"Well, I suppose it was just a matter of time. One evening - it was winter, and bloody cold. Wet snow sweeping in across the estuary. Oh, it wouldn't stay long once it fell - not that far South, and with the sea so close and everything - but it could be dashed unpleasant while it lasted. And of course, Daisy had never seen the like of it. She went outside to collect some of her herbs or what-not, and she was a long time coming back. It was getting dark when I went out to look for her, and she'd fallen on a slippery patch and turned her ankle over.
"Carried her back to the cottage, laid her down on her bed, and the tears pouring down her little cheeks and all because she wouldn't be able to get her master's meal. I took her a drink, made her a drop of soup, and she sat up in bed and cried her eyes out, and I cuddled her, the little mite. And one thing sort of led to another.
"What a night! I'd known some British girls before I went to Periguolo, and we'd had some wild times at parties. I ended up in one or two beds, I'll admit. But Daisy! Just as she'd been inventive with her cooking, she was inventive in bed as well. I learned more in that first night than in my first quarter of a bloody century!
"Needless to say, she never slept in her own bed again after that! The first baby was born in the following October. A little girl. We had more at regular intervals from then on. And even though I was travelling across three times a week to the office in Falmouth, Daisy and the children never left the island. Never occurred to them. Island people, don't y' know!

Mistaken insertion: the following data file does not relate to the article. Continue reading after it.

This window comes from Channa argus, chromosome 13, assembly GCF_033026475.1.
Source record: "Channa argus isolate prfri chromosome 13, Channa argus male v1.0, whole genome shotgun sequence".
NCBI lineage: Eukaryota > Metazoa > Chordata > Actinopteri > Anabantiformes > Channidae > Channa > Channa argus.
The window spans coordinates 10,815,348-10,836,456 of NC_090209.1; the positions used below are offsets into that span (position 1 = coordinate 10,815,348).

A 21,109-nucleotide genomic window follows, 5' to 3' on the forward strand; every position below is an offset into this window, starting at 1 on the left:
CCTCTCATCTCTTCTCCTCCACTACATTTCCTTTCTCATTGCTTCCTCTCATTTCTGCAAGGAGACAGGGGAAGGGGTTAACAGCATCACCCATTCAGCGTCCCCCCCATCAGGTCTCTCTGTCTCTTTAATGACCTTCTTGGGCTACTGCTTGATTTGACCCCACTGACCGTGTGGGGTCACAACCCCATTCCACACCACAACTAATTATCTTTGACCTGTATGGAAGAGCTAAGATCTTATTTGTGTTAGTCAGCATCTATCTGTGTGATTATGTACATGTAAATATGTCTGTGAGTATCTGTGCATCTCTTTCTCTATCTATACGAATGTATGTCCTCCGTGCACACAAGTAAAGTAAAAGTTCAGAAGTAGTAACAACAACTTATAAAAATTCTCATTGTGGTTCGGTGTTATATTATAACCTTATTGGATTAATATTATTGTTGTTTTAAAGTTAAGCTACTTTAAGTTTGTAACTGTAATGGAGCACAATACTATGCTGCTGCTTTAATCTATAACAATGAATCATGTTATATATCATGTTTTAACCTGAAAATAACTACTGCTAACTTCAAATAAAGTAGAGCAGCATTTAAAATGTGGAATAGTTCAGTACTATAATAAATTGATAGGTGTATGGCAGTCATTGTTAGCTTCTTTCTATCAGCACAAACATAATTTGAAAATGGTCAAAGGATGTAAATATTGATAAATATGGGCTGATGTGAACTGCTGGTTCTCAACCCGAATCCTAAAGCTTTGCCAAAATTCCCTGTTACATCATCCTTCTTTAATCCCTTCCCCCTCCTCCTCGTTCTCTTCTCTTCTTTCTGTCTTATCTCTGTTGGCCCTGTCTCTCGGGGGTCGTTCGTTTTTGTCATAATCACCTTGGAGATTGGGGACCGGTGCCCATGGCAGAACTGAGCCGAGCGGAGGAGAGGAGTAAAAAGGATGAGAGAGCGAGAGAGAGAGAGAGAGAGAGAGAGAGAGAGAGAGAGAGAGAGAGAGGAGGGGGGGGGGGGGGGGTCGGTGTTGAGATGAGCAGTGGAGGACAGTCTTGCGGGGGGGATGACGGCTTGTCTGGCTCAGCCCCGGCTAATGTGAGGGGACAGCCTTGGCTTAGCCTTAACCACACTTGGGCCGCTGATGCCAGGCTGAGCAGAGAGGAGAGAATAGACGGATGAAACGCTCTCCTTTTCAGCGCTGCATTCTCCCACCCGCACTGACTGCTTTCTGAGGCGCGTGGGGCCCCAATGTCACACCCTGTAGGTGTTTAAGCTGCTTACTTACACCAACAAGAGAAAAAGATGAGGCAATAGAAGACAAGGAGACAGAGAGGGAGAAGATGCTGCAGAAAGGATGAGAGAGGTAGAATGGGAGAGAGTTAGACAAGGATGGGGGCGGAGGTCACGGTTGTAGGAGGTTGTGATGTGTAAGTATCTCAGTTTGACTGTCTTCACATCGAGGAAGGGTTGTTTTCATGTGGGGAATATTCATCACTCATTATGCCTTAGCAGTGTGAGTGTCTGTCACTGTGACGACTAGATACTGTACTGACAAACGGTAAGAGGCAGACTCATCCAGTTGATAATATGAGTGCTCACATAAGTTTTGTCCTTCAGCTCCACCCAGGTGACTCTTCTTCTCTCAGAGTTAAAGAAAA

"When she died, she can only have been about forty years old. I was shattered by it, I can tell you. Ten years ago, and still it hits me. I still expect her to come around the corner of the woods with a couple of young 'uns trailing along behind her, and a baby at her breast. Her breast! They never got any smaller, you know. Bigger in fact! And the children, they took after their mother. It's as well I was a devotee of large bosoms by then! But they didn't survive. There were five children, three girls then two boys. They reached their twenties but they were weakening all the time.
"Oldest two daughters, River and Flower, she called them. She loved the sounds of those words. They fell pregnant. All mine, of course. And when Daisy died, I decided to uproot myself and get off this God-forsaken island, children and all. The Company looked after the arrangements again. We settled here, in the hills, River and Flower with their babies, and they looked after them. Both girls. They were only about five when their mothers died. That left just them ... and me. Nobody else!
"They're fourteen now. And it's time to hand over to a younger man. That's why I've sent for you, Phillimore. Time for you to take over..."